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Indonesian Protests Against Omnibus Law

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Photo by ADEK BERRY/AFP via Getty Images
According to media reports, the Indonesia policemen used tear gas and water cannons on Tuesday (October 6) to disperse demonstrators.

Workers in Bandung block a road during a strike against newly enacted Omnibus Law.

The demonstration that happened in the city of Serang in Banten Province is to protest against the newly introduced employment law.

Indonesian Protests Against Omnibus Law

Earlier, thousands of workers and students peacefully marched across the archipelago at the start of a three days national strike against President Joko Widodo’s Omnibus Job creation bill, which was passed into law by parliament on Monday.

Banten police spokesperson, Edy Sumardi Priadinata confirmed that the situation was under control and 14 protesters had been arrested. However, two policemen were injured by stones hurled at them during protests on Tuesday.

Meanwhile, another police spokesperson in Bandung,  Erdi Adrimulan Chaniago said that the police has arrested at least 10 protesters. The police used tear gas against the demonstrators who threw stones and firecrackers.

In Jakarta, there was no significant demonstration as the police restricted the demonstration in order to avoid the spread of Covid-19.

President Joko Widodo championed the sweeping new legislation as the key to boost the competitiveness of Southeast Asia’s largest economy.

Critics say the legislation, which amends 79 existing laws and eliminates thousands of regulations, comes at the expense of weakened labour protection and relaxed environmental rules.

The Parliament on Monday (October 5) passed into law the contentious Omnibus bill on job creation. It is sooner than its original plan to enact the bill on Thursday.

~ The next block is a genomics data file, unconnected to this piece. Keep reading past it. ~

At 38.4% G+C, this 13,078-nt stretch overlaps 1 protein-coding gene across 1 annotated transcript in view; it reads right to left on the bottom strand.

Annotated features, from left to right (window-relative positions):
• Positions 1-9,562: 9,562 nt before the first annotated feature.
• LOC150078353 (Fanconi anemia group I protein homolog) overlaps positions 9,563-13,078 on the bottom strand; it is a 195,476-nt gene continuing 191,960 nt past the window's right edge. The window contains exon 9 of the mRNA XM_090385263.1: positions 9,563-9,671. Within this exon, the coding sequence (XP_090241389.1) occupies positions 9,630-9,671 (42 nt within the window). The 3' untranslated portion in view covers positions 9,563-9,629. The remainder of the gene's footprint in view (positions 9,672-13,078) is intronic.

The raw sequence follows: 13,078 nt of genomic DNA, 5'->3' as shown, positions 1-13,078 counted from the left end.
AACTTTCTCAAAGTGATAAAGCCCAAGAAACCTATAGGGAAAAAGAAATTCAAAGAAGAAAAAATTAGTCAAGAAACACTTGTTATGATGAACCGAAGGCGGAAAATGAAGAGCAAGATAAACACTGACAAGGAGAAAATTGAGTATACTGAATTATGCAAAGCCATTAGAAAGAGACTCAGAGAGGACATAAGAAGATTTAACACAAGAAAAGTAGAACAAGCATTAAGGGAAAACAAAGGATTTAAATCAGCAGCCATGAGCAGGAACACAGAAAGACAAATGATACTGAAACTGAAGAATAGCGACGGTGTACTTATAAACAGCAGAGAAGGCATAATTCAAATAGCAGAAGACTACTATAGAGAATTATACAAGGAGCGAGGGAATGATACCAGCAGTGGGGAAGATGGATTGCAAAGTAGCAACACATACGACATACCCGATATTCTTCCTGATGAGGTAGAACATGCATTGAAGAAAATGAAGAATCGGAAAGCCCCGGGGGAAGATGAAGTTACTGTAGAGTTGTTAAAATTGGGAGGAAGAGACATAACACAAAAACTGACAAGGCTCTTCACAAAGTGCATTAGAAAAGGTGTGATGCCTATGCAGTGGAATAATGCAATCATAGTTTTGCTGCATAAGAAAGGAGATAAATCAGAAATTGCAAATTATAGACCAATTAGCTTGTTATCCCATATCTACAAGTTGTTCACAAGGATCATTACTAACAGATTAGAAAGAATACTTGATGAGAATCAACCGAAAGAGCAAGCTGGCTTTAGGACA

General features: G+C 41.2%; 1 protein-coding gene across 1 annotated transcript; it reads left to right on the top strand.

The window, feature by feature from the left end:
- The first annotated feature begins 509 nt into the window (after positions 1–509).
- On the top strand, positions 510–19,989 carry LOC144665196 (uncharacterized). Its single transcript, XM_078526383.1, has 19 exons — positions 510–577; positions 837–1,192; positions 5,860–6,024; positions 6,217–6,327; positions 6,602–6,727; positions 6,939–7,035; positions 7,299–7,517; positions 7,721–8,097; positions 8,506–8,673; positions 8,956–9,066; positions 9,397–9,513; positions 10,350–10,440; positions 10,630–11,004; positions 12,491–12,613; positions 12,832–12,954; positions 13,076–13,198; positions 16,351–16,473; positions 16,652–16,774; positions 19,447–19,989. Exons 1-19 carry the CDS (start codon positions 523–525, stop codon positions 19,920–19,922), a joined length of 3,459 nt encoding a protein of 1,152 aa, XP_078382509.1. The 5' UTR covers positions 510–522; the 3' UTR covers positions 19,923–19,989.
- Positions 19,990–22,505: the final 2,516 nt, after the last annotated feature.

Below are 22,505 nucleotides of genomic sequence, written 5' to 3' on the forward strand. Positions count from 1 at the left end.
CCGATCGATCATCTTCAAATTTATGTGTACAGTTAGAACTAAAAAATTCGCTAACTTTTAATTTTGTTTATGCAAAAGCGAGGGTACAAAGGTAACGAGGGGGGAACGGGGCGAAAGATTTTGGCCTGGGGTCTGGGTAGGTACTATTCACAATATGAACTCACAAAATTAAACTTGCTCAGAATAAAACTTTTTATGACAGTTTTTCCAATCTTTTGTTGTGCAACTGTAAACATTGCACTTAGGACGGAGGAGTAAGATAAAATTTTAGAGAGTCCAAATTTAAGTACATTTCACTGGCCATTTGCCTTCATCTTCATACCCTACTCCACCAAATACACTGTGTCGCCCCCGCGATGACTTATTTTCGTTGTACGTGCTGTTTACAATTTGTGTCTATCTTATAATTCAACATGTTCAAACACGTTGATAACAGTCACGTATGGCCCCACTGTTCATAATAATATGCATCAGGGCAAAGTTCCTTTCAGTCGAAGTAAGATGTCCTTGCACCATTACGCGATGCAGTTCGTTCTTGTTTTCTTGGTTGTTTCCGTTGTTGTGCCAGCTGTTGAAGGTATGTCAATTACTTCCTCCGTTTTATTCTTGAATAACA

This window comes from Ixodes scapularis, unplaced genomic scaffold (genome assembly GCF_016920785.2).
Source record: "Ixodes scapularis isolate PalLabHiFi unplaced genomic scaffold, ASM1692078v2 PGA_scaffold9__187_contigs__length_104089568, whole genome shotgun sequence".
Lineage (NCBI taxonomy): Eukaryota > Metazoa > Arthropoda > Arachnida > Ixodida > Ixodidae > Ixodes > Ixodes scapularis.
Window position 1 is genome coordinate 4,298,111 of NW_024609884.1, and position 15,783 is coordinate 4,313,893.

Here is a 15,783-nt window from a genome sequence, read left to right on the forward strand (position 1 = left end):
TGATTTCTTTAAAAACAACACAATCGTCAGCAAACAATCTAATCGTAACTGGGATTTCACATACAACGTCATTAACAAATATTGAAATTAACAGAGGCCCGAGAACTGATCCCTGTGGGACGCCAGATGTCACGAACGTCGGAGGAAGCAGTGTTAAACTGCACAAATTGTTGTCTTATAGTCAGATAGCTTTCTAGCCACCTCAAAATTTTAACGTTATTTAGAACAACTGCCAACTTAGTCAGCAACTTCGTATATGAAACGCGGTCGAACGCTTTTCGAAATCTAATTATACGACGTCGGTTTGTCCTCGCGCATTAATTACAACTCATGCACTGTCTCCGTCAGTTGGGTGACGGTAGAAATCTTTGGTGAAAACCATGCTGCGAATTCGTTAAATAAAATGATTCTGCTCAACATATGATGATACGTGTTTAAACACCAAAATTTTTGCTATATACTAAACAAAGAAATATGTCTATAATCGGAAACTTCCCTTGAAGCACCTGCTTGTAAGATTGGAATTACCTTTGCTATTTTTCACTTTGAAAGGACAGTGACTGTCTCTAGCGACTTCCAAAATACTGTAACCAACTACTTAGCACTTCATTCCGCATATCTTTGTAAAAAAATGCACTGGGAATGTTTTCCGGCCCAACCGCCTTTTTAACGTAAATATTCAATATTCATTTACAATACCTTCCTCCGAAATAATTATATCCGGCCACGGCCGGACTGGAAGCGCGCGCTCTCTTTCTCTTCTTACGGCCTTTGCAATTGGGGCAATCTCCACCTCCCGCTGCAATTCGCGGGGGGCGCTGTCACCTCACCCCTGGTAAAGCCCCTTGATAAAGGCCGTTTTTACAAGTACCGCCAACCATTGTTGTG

Despite mounting objections over fears, it would bring negative impacts to environment and labour rights, the government insist that the law was necessary. The government believes that it will improve bureaucratic efficiency to boost business and investments.

International Labour Union Write To President Jokowi

Global union federations have urged Indonesia President Joko Widodo to repeal the Omnibus law on job creation. According to them, the law will definitely undermine labour rights and strips away environmental protections, among other things.

The Building and Wood Workers’ International (BWI) also wrote to Jokowi to urge the government back to negotiation. They suggested the government to open a constructive dialogue with trade unions on the law.

Besides, the International Trade Union Confederation (ITUC) echoed on the sentiments of BWI. It restates that the government should withdraw the law and start a constructive discussion with the Indonesian Trade Union.

“It is staggering that while Indonesia is, like other countries, facing the devastation of the COVID-19 pandemic, the government would seek to further destabilize people’s lives and ruin their livelihoods so that foreign companies can extract wealth from the country,” the ITUC wrote in a statement.

Though meant to simplify regulations and attract investments, the law severely criticized for revising regulations that would affect multiple sectors. The law is significantly relaxing environmental standards for business activities by no longer requiring an environmental impact analysis.

The Rage of Indonesian Workers

An online petition to “Reject Omnibus Law On Job Creation and motion of no confidence in President has been launched. The petition is to demand the resignation of the President and House Speaker for failing the aspirations of Indonesian people.

As of writing, the petition on Change.org has received more than 1.3 million signatures.

As a result of this Omnibus Law, The Confederation of Indonesian Workers Unions said in a statement it would continue a planned three-day strike. They claimed that hundreds of thousands had left their factories on Tuesday.

More Information About:

Content Source:

  1. Omnibus Law: Indonesian police launch ‘cyber patrols’ as protesters coordinate mass action
  2. Thousands Protest Over Indonesian Labor Law Overhaul Plan

 

 

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